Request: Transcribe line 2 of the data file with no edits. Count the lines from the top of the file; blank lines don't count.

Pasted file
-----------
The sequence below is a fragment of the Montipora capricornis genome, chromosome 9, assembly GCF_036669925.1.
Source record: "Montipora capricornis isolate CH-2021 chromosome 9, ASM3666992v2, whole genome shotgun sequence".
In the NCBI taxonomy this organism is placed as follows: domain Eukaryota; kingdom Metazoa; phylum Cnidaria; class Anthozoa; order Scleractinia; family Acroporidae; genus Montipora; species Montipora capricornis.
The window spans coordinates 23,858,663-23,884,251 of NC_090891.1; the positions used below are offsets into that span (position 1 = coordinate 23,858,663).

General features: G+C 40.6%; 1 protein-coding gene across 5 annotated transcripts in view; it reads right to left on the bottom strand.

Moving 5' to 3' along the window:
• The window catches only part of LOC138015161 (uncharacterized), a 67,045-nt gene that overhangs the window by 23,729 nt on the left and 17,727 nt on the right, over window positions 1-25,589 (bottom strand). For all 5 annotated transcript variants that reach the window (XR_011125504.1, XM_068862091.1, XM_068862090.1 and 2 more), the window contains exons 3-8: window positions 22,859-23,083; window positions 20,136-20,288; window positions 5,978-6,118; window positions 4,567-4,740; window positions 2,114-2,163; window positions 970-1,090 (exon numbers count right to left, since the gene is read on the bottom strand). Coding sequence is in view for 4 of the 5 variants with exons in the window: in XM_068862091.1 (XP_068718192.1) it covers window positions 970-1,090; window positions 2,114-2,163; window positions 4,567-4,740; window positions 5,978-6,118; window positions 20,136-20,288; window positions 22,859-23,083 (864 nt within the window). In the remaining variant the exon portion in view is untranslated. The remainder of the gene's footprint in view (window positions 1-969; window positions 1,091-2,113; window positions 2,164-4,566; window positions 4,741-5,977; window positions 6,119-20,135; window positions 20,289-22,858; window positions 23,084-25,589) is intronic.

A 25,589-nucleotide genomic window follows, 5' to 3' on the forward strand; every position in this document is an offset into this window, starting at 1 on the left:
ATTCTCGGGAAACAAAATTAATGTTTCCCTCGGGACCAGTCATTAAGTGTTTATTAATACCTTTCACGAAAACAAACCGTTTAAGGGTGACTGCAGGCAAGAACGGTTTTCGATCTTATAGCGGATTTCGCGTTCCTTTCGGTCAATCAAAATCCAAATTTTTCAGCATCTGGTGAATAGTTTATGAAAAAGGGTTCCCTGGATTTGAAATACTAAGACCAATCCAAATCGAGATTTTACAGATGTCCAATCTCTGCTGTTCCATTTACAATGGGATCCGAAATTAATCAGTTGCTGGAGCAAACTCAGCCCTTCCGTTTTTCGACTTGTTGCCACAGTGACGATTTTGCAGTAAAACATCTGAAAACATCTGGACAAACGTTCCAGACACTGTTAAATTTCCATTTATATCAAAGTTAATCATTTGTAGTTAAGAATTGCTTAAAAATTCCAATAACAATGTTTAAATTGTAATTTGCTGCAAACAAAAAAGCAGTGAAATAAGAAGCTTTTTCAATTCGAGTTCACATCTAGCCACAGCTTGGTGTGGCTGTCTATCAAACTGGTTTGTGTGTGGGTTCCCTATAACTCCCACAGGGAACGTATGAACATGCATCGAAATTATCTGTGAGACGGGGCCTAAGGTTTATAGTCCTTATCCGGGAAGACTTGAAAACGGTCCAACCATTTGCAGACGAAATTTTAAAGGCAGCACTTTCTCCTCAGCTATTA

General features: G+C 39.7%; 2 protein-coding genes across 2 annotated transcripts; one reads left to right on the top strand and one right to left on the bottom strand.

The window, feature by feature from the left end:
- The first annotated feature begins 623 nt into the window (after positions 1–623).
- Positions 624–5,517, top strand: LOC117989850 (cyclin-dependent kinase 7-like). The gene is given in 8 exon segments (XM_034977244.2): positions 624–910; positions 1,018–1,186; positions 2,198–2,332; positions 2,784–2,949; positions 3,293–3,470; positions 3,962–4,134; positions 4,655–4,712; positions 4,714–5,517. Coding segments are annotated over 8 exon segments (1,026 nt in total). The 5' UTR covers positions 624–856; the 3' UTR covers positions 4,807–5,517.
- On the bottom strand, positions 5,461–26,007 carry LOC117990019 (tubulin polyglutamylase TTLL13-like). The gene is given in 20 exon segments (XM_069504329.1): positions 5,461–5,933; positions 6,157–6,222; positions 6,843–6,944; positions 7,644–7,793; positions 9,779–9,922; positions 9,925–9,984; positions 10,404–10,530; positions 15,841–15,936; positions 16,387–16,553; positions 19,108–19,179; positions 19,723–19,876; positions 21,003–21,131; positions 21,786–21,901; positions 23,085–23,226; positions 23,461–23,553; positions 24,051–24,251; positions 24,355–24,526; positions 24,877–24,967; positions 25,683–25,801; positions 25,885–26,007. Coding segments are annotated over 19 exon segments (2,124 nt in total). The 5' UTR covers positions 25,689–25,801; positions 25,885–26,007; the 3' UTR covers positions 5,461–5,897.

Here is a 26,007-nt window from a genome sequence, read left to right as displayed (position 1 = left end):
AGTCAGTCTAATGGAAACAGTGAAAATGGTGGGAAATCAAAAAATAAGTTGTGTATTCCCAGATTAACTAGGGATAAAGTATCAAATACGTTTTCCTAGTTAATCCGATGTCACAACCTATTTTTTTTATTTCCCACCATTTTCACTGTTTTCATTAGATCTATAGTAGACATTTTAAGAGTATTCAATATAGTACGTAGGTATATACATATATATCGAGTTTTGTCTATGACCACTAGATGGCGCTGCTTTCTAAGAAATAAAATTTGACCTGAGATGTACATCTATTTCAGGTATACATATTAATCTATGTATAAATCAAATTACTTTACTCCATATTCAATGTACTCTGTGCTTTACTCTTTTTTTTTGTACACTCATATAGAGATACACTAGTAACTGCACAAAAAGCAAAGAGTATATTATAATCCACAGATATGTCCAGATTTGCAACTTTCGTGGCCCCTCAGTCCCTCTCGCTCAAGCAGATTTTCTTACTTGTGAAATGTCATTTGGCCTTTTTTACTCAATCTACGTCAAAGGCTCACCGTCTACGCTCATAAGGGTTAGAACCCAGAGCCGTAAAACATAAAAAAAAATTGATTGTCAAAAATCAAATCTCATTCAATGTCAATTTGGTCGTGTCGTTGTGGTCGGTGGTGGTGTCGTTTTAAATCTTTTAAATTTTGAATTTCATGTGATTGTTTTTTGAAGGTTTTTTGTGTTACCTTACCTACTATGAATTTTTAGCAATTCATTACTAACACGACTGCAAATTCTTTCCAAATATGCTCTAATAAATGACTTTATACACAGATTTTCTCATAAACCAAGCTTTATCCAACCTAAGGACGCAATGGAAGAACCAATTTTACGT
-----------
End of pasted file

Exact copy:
Source record: "Montipora capricornis isolate CH-2021 chromosome 9, ASM3666992v2, whole genome shotgun sequence".